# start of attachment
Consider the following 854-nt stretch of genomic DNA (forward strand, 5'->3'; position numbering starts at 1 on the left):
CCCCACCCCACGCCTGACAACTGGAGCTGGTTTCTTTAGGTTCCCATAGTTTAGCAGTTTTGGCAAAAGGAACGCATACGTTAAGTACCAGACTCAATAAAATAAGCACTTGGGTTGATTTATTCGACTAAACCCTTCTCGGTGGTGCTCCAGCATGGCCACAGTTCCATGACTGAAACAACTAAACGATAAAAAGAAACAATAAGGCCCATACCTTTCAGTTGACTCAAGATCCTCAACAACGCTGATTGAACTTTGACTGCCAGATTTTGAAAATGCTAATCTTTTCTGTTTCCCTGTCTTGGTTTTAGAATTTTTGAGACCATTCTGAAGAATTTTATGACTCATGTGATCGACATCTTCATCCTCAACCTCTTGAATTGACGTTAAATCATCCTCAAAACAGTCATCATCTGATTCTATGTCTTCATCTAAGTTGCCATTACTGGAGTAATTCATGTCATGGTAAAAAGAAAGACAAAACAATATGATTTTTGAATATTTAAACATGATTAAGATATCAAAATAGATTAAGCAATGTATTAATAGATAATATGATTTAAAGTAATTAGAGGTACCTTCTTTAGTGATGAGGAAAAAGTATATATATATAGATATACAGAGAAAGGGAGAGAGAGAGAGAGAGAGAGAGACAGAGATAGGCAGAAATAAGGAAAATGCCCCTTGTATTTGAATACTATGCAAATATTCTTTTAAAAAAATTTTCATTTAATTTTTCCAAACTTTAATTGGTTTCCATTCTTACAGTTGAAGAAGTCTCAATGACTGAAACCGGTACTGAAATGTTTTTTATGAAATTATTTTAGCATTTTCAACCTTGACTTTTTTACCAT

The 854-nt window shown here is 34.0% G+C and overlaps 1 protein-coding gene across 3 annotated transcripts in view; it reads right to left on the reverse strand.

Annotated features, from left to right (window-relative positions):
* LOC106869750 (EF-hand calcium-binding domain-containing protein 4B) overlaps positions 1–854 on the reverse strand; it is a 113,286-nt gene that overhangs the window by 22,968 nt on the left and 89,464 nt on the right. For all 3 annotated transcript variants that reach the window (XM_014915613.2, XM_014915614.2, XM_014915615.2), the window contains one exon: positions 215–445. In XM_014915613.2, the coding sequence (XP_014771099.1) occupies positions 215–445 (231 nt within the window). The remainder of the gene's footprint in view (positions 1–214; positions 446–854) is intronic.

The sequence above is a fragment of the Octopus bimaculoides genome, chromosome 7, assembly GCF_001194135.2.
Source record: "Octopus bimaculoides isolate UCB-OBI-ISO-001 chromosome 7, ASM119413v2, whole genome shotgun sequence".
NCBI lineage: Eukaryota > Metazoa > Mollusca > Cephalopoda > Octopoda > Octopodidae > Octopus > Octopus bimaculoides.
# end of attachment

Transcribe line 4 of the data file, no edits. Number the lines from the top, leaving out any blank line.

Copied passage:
Annotated features, from left to right (window-relative positions):